I remember one moment vividly—we had just pulled onto a county highway somewhere in Colorado and could actually drive more than 45 mph because the ground was finally pothole-free. My best friend had just told me something heartbreaking, and I remember looking at the road, dark and empty stretched out before us. I started thinking how terrifying it would be to get in a car and drive across what felt like the world, leaving everything and everyone you knew to start somewhere completely different.
Then I looked up at the sky, at the stars that would still be the same stars in Arizona as they would be in Chicago, and thought of how exciting her new life would be. She was starting fresh. She was dream-chasing. I reached my hand across the center console and took mine in hers. It was a simple gesture, and since I couldn’t ask her to pull over just so I could squeeze her in a giant bear-hug, it would have to do.
And as our little car rolled down this dark, deserted Colorado backroad, I cried. She cried. We both cried until we laughed blubbery, half-cry-half-giggles, and then we cried harder. And laughed harder. And in that moment, some little broken parts of our hearts were filled.
2 You’ll laugh
Uncontrollably. Randomly. You’ll make eye contact, start giggling, and suddenly you’re bursting out laughing for absolutely no reason. There’s nothing like being sleep deprived and high on sugar candy and Starbucks Doubleshot Energy Mochas. There’s nothing funnier than two clueless Chicago girls getting pulled over for speeding in the middle of Kansas by a cop who ends up letting you go because he feels bad that you still have over 13 hours of driving left. There’s nothing better than getting your most embarrassing, never-been-told-before stories off your chest. And there’s nothing better than fart stories. I mean when’s the last time you told a fart story?! For me, never. (But side note: girls still don’t fart.)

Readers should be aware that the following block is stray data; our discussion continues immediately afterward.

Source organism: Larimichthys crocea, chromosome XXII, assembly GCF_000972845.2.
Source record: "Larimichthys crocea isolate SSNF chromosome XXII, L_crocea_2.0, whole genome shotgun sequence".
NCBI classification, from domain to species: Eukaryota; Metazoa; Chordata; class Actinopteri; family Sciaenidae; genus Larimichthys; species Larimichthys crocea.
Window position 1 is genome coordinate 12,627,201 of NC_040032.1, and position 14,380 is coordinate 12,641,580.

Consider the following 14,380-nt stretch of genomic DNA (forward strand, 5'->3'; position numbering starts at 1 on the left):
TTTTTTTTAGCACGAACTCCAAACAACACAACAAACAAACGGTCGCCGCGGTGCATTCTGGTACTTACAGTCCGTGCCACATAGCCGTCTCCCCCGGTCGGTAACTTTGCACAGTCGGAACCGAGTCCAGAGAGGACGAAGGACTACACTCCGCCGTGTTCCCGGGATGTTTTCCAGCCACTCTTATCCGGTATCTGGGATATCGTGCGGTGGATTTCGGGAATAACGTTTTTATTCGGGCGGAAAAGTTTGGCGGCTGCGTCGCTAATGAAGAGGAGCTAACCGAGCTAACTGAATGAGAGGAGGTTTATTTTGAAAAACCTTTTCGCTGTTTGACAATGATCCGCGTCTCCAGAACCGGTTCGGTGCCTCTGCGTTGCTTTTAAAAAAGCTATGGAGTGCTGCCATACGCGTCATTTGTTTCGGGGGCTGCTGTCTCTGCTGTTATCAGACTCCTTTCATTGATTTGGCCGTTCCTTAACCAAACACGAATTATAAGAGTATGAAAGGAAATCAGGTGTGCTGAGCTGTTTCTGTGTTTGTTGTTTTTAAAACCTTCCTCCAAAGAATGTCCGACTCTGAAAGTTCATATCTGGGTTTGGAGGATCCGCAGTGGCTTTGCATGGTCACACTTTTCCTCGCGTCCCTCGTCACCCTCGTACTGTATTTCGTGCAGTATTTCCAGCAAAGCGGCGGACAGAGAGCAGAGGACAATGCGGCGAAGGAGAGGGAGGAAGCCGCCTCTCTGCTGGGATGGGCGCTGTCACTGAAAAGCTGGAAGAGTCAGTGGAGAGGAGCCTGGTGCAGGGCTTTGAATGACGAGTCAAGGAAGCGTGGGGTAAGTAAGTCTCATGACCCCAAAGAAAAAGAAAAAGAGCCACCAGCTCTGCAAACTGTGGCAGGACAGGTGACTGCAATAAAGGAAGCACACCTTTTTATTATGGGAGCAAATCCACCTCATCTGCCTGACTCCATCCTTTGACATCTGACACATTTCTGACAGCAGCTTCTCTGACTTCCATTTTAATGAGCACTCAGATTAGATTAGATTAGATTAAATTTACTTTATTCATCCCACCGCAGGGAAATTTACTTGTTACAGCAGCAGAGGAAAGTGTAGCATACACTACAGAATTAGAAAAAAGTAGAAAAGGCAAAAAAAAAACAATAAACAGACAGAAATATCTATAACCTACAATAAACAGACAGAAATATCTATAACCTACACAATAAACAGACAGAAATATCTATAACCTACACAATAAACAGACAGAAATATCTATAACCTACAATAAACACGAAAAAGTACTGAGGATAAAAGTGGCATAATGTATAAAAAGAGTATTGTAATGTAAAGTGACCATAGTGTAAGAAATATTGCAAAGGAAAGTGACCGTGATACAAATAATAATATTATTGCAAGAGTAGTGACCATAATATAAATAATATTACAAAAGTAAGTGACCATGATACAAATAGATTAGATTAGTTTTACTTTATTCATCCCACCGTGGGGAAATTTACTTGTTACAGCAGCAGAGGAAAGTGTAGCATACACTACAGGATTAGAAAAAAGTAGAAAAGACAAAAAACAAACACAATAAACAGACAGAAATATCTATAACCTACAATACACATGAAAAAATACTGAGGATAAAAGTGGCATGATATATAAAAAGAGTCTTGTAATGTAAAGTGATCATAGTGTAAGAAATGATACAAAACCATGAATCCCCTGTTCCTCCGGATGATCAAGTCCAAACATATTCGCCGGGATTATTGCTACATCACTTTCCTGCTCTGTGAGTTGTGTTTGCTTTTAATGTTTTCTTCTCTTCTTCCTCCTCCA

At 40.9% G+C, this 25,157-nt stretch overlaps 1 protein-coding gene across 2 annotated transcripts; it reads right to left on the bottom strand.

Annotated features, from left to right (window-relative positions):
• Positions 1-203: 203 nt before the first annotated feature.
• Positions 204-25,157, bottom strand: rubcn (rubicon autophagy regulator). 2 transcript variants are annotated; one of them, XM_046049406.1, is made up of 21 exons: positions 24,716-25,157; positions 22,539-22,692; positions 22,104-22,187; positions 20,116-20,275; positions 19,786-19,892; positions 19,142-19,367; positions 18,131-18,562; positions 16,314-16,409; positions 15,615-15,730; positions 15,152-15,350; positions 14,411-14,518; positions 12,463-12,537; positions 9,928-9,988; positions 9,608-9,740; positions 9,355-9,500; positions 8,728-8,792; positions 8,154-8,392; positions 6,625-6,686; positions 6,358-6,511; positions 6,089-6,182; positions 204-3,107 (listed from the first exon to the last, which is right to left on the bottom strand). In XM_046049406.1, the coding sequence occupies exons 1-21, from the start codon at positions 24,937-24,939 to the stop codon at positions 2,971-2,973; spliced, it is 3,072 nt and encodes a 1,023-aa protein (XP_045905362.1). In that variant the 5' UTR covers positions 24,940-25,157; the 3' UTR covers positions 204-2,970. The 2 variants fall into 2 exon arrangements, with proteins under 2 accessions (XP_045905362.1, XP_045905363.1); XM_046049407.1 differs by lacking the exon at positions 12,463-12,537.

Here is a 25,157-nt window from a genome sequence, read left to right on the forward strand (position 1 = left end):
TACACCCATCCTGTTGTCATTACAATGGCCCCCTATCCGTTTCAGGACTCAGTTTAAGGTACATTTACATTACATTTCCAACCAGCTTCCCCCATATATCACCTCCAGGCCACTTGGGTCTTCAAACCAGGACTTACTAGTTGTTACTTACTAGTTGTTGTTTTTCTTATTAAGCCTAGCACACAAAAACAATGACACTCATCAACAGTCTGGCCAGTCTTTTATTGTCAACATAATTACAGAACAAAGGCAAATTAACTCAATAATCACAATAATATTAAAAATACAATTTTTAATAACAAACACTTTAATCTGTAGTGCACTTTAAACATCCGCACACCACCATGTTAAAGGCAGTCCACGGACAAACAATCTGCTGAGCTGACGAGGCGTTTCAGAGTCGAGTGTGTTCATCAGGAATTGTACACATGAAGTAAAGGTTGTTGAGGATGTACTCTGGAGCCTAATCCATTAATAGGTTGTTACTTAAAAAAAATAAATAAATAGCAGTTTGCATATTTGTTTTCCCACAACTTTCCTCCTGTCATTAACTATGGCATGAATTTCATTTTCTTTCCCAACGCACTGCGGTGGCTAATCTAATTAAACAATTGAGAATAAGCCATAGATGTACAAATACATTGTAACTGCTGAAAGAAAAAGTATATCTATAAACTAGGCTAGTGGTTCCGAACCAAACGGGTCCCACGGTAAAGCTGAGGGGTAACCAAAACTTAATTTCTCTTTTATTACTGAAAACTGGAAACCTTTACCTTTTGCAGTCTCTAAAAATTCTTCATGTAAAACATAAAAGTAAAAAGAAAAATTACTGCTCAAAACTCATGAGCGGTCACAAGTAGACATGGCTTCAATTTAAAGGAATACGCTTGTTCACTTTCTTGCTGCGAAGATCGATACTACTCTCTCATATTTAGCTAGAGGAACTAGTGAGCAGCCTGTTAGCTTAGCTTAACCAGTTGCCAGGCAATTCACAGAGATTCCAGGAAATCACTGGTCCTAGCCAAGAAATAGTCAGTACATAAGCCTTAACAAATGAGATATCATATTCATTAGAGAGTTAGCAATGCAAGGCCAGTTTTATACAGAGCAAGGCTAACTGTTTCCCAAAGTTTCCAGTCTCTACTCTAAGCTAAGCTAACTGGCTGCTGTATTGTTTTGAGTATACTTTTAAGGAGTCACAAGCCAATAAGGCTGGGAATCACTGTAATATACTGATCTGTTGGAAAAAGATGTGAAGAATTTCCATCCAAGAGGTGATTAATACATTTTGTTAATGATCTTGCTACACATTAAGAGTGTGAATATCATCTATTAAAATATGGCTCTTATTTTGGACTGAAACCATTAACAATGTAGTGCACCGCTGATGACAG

3. You’ll learn your limits
Mile 367 you’ll learn that your best friend’s automatic, hands-free calling device is freaking loud and will wake you up from any attempted nap. Mile 1,021 your best friend’s paranoia of you driving on the winding mountain roads will drive you crazy. And mile 1,060 your I’m-about-to-meet-the-parents anxiety will drive her absolutely bonkers.
A one-day-three-hour road trip will show you how much of one person you can take. It will show your pet peeves: drivers that can’t pick a lane, the smell of stale Fritos, 60 mph speed limits for no reason (I mean, really! Why can’t they at least be 65?!)
You’ll learn how caffeine affects your body (For me it’s like snorting cocaine…not joking. My whole body shakes and my brain goes 27975 miles an hour!) And the most important life skill: you’ll learn how long you can hold your pee.
4. It’s stress free (except driving around the mountains)
Seriously though, what’s better for you than your favorite Pandora stations, binging on junk food, and talking about everything on your mind? I mean, with best-friend road trips, who needs therapy sessions?
5 It’s actually educational
In a day-long road trip, you’ll learn a lot about yourself: goals, fears, future plans. You’ll realize that you want to live in a big city, that you want to marry someone who loves your emotional side, that you’re terrified of hating your future teaching job, and that no matter what you try to do, your hair is going to get greasy at some point on this car ride.
You’ll learn a lot about your best friend, too. You’ll realize how strong she is. How beautiful she is, even after being cramped in a car for 27 hours. And you’ll learn that you can’t live without her. And that no matter how far apart you’ll now live, you’ll still stay just as close.
6. You’ll realize that no guy will ever replace the bond between you and your girlfriends
By the time you reach Arizona, you’ll probably smell like a mix of Burger King, coffee, peanut butter crackers, and sweat. You’ll have your hair tied at the top of your head, your makeup rubbed off, and your two-day old clothes stuck to your body. But your best friend will love you through all of that. A true example of unconditional love.
And as you unpack your suitcase from between her laundry and bedroom décor, you’ll realize that no one can ever replace the bond of your girlfriend. The one who knows all your secrets, comforted you through all your tears, and loved you even with baggy under eyes and road trip dog breath. True love at its finest.